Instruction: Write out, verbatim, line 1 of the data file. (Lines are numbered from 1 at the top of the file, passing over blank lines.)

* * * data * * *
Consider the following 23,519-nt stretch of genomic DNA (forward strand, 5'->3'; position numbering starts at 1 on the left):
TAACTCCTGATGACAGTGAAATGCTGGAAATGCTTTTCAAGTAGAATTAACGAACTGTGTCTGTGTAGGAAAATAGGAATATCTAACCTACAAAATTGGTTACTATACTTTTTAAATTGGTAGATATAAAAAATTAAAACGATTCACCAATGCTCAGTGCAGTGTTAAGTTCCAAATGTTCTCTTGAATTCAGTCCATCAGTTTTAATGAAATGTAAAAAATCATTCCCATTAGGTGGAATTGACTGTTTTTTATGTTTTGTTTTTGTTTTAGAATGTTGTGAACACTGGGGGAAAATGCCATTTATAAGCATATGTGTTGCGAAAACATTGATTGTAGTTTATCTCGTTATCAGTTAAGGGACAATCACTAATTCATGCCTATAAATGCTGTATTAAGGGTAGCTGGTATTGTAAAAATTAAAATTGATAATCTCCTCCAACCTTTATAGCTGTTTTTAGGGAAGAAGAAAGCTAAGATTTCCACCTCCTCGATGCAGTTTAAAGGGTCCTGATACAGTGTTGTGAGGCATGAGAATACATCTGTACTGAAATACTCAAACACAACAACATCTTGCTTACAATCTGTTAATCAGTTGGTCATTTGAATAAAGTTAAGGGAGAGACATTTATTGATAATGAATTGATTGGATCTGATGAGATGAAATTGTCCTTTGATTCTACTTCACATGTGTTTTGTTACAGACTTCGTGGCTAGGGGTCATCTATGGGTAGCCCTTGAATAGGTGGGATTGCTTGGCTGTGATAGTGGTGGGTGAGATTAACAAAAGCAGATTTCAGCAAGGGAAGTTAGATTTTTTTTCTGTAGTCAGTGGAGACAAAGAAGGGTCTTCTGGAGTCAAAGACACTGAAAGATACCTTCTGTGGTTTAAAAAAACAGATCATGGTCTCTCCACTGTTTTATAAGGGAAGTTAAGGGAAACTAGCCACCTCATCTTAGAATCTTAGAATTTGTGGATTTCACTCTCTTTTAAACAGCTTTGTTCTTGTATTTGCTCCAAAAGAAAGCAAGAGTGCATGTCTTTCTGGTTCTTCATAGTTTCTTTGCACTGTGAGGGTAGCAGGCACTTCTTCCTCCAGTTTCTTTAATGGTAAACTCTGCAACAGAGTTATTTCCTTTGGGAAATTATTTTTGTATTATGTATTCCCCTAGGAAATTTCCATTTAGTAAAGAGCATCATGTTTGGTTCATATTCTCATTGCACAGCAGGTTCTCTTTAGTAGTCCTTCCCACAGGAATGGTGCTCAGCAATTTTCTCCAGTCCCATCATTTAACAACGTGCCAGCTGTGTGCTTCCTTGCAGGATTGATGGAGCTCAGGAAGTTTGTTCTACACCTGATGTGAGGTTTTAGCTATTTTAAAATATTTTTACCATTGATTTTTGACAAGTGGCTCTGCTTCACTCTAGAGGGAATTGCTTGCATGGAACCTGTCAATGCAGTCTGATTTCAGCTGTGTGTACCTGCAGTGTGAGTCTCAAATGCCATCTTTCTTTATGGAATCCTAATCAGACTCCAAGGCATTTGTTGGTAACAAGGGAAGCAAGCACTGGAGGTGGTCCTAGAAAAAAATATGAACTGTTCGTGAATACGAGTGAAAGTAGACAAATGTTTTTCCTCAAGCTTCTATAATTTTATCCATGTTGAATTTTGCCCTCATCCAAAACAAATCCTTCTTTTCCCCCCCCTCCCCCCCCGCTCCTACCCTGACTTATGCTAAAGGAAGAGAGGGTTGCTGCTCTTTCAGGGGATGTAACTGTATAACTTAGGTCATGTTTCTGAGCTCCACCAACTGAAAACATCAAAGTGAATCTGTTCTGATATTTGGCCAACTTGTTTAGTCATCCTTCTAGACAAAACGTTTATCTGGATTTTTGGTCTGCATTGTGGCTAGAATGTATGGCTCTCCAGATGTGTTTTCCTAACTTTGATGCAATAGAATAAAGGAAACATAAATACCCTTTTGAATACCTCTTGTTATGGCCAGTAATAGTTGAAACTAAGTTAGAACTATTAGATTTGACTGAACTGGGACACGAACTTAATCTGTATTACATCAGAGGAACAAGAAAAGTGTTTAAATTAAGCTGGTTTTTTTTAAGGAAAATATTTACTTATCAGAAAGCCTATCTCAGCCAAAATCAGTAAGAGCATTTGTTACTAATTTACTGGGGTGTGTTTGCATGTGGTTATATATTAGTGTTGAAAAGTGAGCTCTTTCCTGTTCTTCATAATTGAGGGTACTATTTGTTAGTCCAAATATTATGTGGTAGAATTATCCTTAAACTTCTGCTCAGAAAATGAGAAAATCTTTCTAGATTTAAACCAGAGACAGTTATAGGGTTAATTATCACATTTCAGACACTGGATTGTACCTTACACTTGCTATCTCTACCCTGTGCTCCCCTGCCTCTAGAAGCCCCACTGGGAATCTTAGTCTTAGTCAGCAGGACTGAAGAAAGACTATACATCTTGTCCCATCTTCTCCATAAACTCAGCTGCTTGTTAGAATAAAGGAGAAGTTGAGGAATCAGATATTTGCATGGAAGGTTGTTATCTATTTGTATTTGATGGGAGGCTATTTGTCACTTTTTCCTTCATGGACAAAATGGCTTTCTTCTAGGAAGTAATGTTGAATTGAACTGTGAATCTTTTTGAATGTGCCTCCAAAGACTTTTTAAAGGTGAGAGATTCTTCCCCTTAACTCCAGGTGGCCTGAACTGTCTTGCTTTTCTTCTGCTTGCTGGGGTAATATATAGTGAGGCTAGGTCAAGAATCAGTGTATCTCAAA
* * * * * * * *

Consider the following 23,519-nt stretch of genomic DNA (forward strand, 5'->3'; position numbering starts at 1 on the left):